The APU community had the privilege of hearing Peter MacDonald, Sr., share his story
On Sept. 27, Munson Chapel was filled with students, staff and people from the greater community of Azusa to listen and commemorate World War II veteran Peter MacDonald Sr., one of the last nine remaining Navajo code talkers.
The 90-year-old veteran shared the background of how the Navajo language came to be used as a top secret code for the United States Military, as well as shared the remarkable story of his time as a Navajo Code talker for the Marines.
Dave Landers, director of Educational Programs and Outreach, and Angela Ingalsbe, the library coordinator to the Dean’s Office, are two of the people responsible for making this event happen.
Landers had the opportunity to meet Lewis Yazze, who was a Navajo code talker during the 1950s. Yazze introduced Landers to MacDonald’s story and then encouraged Landers to invite the veteran to speak for the APU community. Landers was able to get in contact with MacDonald’s daughter, and “we were finally able to get a date for him to come and share his story,” said Landers.
Landers said that this event is important due to the fact that until the code was declassified in 1968, the Navajo Code Talkers did not receive proper recognition for their dedication. As the code was top secret for so many years after the war, the Code Talkers were not permitted to speak about the code or their experience for all of those years.
“That’s why many people don’t know this amazing piece of American history and [don’t know] why we should hear their stories before they are all gone,” Landers said.
After all of Munson Chapel stood to say the pledge of allegiance, led by APU’s Reserve Officers’ Training Corps (ROTC), MacDonald began to share the history of the Navajo people and how their language became known to the Marines.
At one point in 1950, the city of Azusa contained at least three dozen Navajos, MacDonald explained. He also became familiar with the Azusa area through the Los Angeles Navajo Club.
In 1942, a time where the U.S. Military was struggling to create codes that were indecipherable by their enemy, Philip Johnston, a World War I veteran who spoke the Navajo language fluently, suggested that the Marines used the Navajo language as their code. MacDonald explained that because the Navajo language was not a written language, the code could not be deciphered by the enemy, and better yet, could not even be deciphered by the Navajo people themselves.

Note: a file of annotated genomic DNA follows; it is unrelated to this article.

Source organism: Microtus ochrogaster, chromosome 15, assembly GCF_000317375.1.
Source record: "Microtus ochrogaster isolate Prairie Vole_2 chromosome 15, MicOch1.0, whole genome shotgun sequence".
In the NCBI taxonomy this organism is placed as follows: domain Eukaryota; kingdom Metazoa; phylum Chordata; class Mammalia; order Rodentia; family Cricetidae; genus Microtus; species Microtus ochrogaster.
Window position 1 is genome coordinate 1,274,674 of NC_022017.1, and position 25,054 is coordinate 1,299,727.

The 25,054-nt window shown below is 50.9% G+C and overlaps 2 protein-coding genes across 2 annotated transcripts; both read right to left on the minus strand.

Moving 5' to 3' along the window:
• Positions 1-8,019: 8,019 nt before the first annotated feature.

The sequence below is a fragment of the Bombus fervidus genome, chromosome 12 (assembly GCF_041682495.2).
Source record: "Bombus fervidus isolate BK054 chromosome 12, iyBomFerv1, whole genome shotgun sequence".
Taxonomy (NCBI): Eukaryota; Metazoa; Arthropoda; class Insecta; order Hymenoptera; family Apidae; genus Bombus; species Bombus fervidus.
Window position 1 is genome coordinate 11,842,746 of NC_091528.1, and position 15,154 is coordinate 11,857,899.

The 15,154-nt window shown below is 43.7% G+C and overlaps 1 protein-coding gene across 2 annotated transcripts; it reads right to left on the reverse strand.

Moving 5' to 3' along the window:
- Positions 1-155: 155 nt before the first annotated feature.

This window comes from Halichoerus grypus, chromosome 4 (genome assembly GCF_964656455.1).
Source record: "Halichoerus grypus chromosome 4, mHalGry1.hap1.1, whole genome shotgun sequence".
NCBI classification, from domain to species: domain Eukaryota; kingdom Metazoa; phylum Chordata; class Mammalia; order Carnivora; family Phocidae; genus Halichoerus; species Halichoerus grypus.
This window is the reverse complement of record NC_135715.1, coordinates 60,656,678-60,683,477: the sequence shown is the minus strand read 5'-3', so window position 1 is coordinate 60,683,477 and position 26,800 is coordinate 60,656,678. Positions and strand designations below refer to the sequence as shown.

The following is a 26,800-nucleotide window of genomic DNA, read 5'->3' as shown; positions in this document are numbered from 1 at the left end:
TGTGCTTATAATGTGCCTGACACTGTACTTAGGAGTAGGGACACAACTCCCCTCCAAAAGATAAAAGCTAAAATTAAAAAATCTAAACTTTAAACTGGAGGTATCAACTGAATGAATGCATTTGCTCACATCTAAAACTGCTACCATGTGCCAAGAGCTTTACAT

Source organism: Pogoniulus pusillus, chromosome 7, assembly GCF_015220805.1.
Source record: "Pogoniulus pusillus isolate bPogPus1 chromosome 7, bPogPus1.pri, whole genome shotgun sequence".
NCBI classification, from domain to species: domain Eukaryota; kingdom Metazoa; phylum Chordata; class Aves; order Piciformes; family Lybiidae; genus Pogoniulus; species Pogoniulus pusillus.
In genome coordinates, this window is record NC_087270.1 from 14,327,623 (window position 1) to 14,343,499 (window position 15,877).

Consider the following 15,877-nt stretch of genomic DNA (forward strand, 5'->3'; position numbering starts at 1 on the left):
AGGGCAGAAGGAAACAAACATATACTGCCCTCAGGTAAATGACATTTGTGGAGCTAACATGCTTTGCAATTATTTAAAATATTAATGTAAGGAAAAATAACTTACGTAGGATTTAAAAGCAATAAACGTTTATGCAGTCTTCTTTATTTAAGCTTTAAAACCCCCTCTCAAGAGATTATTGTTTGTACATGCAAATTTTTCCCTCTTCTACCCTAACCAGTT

Throughout the first year, around 260 code words were developed.
Once the new code was tested in battle and worked flawlessly, the Marines continued to recruit young Navajos to strengthen the code and performance on site.
MacDonald’s cousin served as a code talker in 1943, and when his cousin returned from war that year, MacDonald saw his fancy U.S. Marine Corps uniform and was inspired to wear it someday.
Peter MacDonald was only 15 years old when he went into training camp for the Marines, and at that time you had to be at least 17 years of age to join. MacDonald lied about his age and had his cousin vouch for him so that he could be able to join the Marines as soon as possible.
Unfortunately, MacDonald’s cousin ended up being killed on site while doing his duty as a code talker.
“War is ugly, war is bad, yet even to this day we send our kids out, they carry rifles, men and women, why?” said MacDonald. “Because we love this country. Because we cherish what this country means to us, like freedom and liberty.”
The Navajo Code Talkers made a remarkable impact on the U.S. Military. This Navajo Code was a game changer for the marines, as it was the only military code in modern history that was never deciphered by the enemy.
“I think that it is important for the community, K-12 and college students, to hear the stories of these veterans and how they overcame adversity and faced great challenges to serve their country,” said Landers. “We don’t have many WWII veterans left, and I think anyone who is able to meet one should count themselves lucky to have had that opportunity.”